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Elements: Eau de Vie

Seeing “eau de vie” listed on a cocktail menu typically doesn’t give a thirsty reader much to go on. High school French tells you it translates to “water of life,” and in France it’s become a catchall for distilled spirits. But when the term is specified with “poire Williams,” “framboise,” “pêche,” or “kirsch,” the cocktail’s flavor direction becomes more clear. “The first time you taste an eau de vie, it’s a bit like watching The Wizard of Oz for the first time and seeing Dorothy leave the black-and-white intro sequence and enter into the technicolor Oz,” says Trevor Easter, bartender at The Snug in Sacramento, California. It’s “a microscope for your tastebuds,” he says, showcasing the fruit’s flavors better than taking an actual bite would.

The fruit brandy style, which originated in France several hundred years ago and is found throughout much of Europe, is created by distilling fermented fruit (such as pears or apricots), or by macerating fruit (such as raspberries) in a neutral brandy and then distilling it. While most grape and apple-based eaux de vie go into oak barrels to later emerge as aged brandies, other fruit-based spirits skip the wood maturation, making for clear spirits with pure, intense flavors. But don’t confuse these fruit brandies with liqueurs: Although one sniff will prompt deep memories of fruit at its ripest and sweetest, the brandy itself is bone dry. Eau de vie “immediately dries out a cocktail that is otherwise too sweet,” says Julian Cox, bar director for Fanny’s Restaurant and Café in Los Angeles. “It can add complexity, flavor, and dryness.” 

For his Sabertooth cocktail, Cox uses a half ounce of apricot eau de vie “because the dry apricot flavor with cachaça and blueberries immediately makes the drink more interesting and better than the sum of its parts,” he says. Christine Wiseman, beverage director for Bar Lab in Miami (which owns Broken Shaker), loves working the light, vibrant spirit into stirred drinks, “so you can get all of the nuances of the eau de vie,” she says. And for his Truly Scrumptious cocktail, rather than tangle with the inconsistencies and prep difficulties of using fresh pears or the candy-like flavors of liqueurs, Easter uses a pear eau de vie. “It brings the bright floral magic of a delicious pear and leaves behind the more muddy, flabby undertones,” he says. “Pineapple and pear is a funny combination that, when done right, actually tastes like the most delicious pear ever.”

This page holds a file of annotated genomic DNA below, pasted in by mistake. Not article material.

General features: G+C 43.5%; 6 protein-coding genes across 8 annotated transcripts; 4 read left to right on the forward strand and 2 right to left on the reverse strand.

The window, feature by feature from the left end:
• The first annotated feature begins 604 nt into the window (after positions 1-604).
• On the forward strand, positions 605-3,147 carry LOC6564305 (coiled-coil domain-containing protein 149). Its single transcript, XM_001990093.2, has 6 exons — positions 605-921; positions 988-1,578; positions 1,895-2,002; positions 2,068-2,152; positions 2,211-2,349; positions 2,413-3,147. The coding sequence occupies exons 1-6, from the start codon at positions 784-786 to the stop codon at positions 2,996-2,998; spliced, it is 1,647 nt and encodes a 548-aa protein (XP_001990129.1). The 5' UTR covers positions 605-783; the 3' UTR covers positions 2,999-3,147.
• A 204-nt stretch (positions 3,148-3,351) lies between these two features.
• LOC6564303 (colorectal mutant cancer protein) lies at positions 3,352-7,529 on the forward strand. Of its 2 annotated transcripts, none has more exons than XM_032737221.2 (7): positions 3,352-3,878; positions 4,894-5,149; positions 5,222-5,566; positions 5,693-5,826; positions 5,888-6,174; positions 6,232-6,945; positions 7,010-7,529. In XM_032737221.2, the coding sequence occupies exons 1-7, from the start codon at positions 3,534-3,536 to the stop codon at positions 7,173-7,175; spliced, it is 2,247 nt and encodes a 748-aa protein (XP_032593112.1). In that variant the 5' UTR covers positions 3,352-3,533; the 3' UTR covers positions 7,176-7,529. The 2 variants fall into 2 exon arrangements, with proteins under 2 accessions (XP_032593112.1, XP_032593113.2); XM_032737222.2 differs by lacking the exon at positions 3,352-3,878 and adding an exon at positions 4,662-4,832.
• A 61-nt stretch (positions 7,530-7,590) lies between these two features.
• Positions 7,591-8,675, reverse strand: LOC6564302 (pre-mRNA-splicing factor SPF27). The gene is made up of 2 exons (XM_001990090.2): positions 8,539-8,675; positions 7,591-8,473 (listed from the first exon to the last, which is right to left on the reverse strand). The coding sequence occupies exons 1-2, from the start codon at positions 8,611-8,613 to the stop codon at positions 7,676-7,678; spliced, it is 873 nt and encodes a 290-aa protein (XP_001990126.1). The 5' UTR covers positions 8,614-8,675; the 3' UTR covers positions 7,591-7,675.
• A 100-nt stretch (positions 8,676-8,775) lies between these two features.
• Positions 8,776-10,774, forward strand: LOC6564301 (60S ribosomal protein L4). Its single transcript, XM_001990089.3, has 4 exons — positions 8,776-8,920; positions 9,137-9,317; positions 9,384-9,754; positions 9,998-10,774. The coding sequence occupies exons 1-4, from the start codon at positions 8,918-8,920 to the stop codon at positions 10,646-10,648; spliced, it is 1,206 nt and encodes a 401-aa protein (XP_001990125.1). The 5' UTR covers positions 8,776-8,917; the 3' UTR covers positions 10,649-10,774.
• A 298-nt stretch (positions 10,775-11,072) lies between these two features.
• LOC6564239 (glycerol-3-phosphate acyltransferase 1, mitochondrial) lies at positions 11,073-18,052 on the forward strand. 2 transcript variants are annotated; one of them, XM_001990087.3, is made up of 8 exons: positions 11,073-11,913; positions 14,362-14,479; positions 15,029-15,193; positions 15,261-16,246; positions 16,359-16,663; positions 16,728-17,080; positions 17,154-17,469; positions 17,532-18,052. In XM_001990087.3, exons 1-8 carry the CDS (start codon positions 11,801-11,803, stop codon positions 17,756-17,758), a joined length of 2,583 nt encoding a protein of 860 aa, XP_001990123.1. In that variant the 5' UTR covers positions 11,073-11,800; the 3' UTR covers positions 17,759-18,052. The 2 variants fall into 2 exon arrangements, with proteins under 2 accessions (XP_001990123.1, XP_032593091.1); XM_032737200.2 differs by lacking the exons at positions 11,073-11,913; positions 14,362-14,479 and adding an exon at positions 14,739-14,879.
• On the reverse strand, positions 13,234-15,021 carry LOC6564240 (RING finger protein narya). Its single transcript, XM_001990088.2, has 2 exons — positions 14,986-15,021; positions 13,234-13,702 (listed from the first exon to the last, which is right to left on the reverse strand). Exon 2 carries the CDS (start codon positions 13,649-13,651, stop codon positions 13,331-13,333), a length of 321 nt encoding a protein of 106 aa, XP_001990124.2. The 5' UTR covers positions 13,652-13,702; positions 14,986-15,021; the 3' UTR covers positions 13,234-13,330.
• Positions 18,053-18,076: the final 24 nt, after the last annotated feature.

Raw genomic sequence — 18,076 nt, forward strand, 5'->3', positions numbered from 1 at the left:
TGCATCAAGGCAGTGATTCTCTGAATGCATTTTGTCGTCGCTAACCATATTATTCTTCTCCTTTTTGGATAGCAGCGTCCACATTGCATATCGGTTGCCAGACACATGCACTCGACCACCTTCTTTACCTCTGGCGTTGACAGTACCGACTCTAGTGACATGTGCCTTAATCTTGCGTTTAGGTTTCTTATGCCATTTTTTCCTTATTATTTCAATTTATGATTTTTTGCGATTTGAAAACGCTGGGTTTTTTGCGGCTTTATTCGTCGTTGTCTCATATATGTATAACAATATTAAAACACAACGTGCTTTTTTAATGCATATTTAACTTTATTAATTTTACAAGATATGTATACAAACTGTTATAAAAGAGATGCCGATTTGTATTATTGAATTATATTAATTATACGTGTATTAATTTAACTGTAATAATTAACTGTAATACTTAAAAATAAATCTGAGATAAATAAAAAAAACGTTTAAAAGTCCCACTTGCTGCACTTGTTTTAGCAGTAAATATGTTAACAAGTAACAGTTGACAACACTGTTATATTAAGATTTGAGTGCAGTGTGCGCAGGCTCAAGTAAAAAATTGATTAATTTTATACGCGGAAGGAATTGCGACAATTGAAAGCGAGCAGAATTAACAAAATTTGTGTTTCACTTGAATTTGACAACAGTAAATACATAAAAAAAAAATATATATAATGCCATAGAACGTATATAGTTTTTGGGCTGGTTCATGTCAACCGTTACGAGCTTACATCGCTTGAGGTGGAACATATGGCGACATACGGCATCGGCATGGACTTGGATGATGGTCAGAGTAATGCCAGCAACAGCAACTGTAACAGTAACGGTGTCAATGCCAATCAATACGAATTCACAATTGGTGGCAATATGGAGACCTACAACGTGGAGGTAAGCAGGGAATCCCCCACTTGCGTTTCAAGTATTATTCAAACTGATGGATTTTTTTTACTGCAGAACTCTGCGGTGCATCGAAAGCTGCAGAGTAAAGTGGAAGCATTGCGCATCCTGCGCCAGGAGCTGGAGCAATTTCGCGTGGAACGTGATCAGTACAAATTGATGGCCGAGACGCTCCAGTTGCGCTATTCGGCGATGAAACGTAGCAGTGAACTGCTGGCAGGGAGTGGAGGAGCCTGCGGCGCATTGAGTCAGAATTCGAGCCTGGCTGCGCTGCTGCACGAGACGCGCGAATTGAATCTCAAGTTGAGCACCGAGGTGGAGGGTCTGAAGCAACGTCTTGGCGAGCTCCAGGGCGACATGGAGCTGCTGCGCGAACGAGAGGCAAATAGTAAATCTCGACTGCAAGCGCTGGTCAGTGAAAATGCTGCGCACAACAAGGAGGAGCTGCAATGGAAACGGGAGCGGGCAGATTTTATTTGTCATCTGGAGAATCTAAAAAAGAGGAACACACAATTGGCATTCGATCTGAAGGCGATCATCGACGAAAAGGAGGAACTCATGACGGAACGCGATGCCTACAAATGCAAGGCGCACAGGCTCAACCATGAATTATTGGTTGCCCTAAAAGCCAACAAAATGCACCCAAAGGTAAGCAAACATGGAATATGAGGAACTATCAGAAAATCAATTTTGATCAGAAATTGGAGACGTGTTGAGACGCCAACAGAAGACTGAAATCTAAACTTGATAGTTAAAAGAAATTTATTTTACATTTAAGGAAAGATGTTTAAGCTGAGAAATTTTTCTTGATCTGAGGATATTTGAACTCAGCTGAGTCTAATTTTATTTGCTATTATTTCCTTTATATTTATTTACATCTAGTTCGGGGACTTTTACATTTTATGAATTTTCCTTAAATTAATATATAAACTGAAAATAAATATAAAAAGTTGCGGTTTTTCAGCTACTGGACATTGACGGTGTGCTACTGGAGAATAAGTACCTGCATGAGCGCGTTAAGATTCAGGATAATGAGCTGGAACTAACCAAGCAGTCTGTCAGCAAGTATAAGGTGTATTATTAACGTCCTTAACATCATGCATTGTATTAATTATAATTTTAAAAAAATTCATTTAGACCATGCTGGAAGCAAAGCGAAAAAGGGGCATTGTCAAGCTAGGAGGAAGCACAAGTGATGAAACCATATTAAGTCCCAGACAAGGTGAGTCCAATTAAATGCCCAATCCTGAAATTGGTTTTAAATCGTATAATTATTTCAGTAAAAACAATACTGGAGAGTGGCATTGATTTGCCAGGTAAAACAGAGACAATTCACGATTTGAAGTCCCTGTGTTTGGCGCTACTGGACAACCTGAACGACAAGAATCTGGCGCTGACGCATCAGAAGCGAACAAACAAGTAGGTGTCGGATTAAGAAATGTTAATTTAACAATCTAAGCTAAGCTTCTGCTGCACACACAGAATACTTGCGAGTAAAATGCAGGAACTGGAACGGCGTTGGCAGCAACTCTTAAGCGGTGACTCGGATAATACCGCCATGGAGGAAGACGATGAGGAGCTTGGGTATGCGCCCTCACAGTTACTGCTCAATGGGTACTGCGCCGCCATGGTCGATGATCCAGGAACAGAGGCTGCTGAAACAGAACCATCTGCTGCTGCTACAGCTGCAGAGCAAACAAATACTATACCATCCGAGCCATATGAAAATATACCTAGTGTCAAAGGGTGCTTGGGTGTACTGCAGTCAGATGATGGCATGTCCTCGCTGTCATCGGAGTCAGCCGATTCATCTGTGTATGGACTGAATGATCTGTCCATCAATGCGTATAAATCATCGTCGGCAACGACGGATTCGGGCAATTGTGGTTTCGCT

Apricot eau de vie gives this cocktail a fruity aromatic lift.

1 oz. silver cachaça
3/4 oz. fresh lime juice
3/4 oz. simple syrup (1:1)
1/2 oz. apricot eau de vie
8-12 fresh blueberries

Tools: muddler, shaker, strainer, fine strainer
Glass: double Old Fashioned
Garnish: blueberries, lime wheel

Muddle the blueberries in a shaker and add the remaining ingredients. Shake hard with ice until chilled, then double-strain into a glass holding a single large ice cube, and garnish.

Julian Cox, Fanny’s Restaurant and Café at the Academy Museum, Los Angeles

Truly Scrumptious

Pear eau de vie and unaged South American grape brandy combine their fragrant forces in this luscious cocktail.

1 oz. pisco
3/4 oz. fresh lime juice
3/4 oz. pineapple gum syrup (use a commercial brand, such as Small Hand Foods, or homemade)
1/2 oz. pear eau de vie

Tools: shaker, strainer
Glass: rocks
Garnish: freshly grated cinnamon

Shake all of the ingredients with ice, then strain into a glass holding a single large ice cube. Garnish.
Pineapple Gum SyrupIn a blender, combine 10 oz. of pineapple juice, 10 oz. of granulated sugar, 1/2 oz. of gum Arabic powder (available in natural foods stores or online), and 1/4 tsp. citric acid, and blend until combined. Pour into a zip-sealed bag and place in a hot water bath (set to 145 degrees F, if using an immersion circulator) for 2 hours. Bottle for use; keeps refrigerated for up to 2 weeks.

Trevor Easter, The Snug, Sacramento

Cruise Control

The fresh bite of plum brandy matches the richness of single malt whiskey in this stirred cocktail.

1 oz. American single malt whiskey (such as Westward)
1 oz. plum brandy (sometimes labeled as slivovitz; Wiseman uses Rhine Hall)
1/2 oz. cinnamon-infused vermouth
1/2 oz. dry vermouth
2 dashes peach bitters
4 drops saline solution (1 part salt to 4 parts water)

Tools: mixing glass, strainer
Glass: rocks
Garnish: lemon twist

Stir all of the ingredients with ice, strain into a chilled glass (or a glass filled with fresh ice), then garnish.
Cinnamon-Infused VermouthIn a large jar, combine a 750 ml bottle of Spanish sweet vermouth (such as Lustau) with 2 cinnamon sticks, and cover. Let rest overnight, then discard the cinnamon and bottle for use. Keeps refrigerated for up to 1 month.

Christine Wiseman, Broken Shaker, Miami

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